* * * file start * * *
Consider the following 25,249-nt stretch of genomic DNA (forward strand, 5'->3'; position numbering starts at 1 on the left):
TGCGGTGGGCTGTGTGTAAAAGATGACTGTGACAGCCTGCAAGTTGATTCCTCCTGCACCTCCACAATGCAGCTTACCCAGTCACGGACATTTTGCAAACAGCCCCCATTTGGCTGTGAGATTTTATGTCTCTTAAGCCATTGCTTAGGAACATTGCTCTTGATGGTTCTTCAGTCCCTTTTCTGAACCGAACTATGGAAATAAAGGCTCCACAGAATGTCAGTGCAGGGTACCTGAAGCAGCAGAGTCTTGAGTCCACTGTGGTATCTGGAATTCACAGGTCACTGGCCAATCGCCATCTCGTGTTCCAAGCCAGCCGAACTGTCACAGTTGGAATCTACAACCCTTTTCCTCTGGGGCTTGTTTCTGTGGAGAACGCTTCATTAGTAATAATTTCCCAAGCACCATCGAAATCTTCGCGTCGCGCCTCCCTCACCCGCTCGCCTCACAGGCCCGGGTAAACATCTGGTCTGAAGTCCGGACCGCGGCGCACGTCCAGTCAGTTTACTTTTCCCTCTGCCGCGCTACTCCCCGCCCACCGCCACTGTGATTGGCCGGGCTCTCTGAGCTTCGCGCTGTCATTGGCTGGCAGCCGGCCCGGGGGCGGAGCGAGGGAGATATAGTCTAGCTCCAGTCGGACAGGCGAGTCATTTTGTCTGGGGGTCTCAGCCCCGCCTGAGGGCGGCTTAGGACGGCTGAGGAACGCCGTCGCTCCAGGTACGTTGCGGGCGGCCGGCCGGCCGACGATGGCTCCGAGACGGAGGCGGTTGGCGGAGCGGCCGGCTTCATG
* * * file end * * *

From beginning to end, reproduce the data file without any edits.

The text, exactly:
Consider the following 25,249-nt stretch of genomic DNA (forward strand, 5'->3'; position numbering starts at 1 on the left):
TGCGGTGGGCTGTGTGTAAAAGATGACTGTGACAGCCTGCAAGTTGATTCCTCCTGCACCTCCACAATGCAGCTTACCCAGTCACGGACATTTTGCAAACAGCCCCCATTTGGCTGTGAGATTTTATGTCTCTTAAGCCATTGCTTAGGAACATTGCTCTTGATGGTTCTTCAGTCCCTTTTCTGAACCGAACTATGGAAATAAAGGCTCCACAGAATGTCAGTGCAGGGTACCTGAAGCAGCAGAGTCTTGAGTCCACTGTGGTATCTGGAATTCACAGGTCACTGGCCAATCGCCATCTCGTGTTCCAAGCCAGCCGAACTGTCACAGTTGGAATCTACAACCCTTTTCCTCTGGGGCTTGTTTCTGTGGAGAACGCTTCATTAGTAATAATTTCCCAAGCACCATCGAAATCTTCGCGTCGCGCCTCCCTCACCCGCTCGCCTCACAGGCCCGGGTAAACATCTGGTCTGAAGTCCGGACCGCGGCGCACGTCCAGTCAGTTTACTTTTCCCTCTGCCGCGCTACTCCCCGCCCACCGCCACTGTGATTGGCCGGGCTCTCTGAGCTTCGCGCTGTCATTGGCTGGCAGCCGGCCCGGGGGCGGAGCGAGGGAGATATAGTCTAGCTCCAGTCGGACAGGCGAGTCATTTTGTCTGGGGGTCTCAGCCCCGCCTGAGGGCGGCTTAGGACGGCTGAGGAACGCCGTCGCTCCAGGTACGTTGCGGGCGGCCGGCCGGCCGACGATGGCTCCGAGACGGAGGCGGTTGGCGGAGCGGCCGGCTTCATG